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St. Louis Cardinals spring training, Alex Reyes

Alex Reyes throws at the Cardinals' spring training complex in Jupiter, Fla. Photo by David Carson, dcarson@post-dispatch.com

When John Mozeliak, the Cardinals’ president of baseball operations, reached out to prospect Alex Reyes to explain the reason and repercussions of moving him to the 60-day disabled list, it wasn’t difficult to see the righthander’s disappointment.

A long rehab had just gotten longer.

“I believe he’s definitely getting itchy to get going,” Mozeliak said this past weekend in Pittsburgh. “I wanted to let him know why. I could tell there was — there was this sense of frustration. ‘I’ve been working really hard and I want to go.’ Which, really, you have to admire.”

Sidelined since spring training 2017 by an elbow injury that required Tommy John surgery, Reyes became eligible to start his rehab assignment Saturday. He did not, by design. Because the Cardinals placed him on the 60-day DL, the earliest Reyes can return to the active roster is May 28, and rather than exhaust his entire 30-day rehab assignment by starting it Saturday, the Cardinals wanted to build in some flexibility.

He will instead start his rehab assignment around mid-May with one or a few starts at Class A Palm Beach. At that point, he’ll climb the ladder toward the majors with starts at Class AA or Class AAA, all with the plan of being ready the first day he’s eligible.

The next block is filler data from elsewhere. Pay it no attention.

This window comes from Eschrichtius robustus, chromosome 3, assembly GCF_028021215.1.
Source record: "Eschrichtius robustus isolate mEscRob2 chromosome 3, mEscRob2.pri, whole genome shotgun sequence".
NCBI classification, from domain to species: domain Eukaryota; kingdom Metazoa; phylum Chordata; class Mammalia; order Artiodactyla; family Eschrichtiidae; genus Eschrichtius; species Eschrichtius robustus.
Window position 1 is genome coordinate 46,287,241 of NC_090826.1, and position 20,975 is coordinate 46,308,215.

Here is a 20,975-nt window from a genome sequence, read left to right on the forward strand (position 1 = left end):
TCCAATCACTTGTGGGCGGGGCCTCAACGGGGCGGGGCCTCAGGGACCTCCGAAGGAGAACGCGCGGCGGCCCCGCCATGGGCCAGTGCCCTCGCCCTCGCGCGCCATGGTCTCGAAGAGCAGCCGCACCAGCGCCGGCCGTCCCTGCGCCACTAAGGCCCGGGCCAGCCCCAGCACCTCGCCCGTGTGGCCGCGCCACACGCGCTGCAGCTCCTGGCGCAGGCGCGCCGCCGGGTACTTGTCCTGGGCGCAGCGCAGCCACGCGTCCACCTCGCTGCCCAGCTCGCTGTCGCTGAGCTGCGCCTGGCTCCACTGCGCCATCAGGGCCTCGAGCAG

“That doesn’t mean he’s going to be on (rehab) for all 30,” Mozeliak said.

The Cardinals recently had Reyes take a break from his Groundhog Day-like appearances with extended spring training. He will “kick it back up,” in the coming days, and then start stretching out his pitch count. Since the end of the Cardinals’ major-league spring training, Reyes has been throwing simulated games and during extended spring training games. He’s not been pushed to the 90-pitch effort that will be expected of him. Rather, he’s been throwing three or four innings and pushing the effort and power behind his throws.

When they departed Jupiter, Fla., the Cardinals’ intent was to avoid putting Reyes on the 60-day DL so that he could be ready to join them as May started. He may not have been ready to be in the majors for this homestand, but if not he would arrived soon after.

Reyes, 23, last pitched in the majors in 2016, when he went 4-1 with a 1.57 ERA and 52 strikeouts in 46 innings. He was every bit the celebrated, power-arm prospect that Jordan Hicks has been this season.

The Cardinals will have Reyes going through his rehab assignment as a starter, building up his arm strength to handle the workload needed from a member of the rotation. The role he’ll have in the majors is less prescribed. The team’s need will dictate whether he’s used initially as a starter or as a reliever, and the front office has described how a hybrid role may be most desirable. The team does not want to short-change Reyes’ innings this season. The target will be around 100 innings or so — and the goal will be for him to be available in September and October, if the Cardinals are still playing.

That kind of work will also set him up to be a starter in 2019 without being asked to double his innings from one year to the next.

“I think, in the end,” Mozeliak said, “this was the safest way to protect him.”

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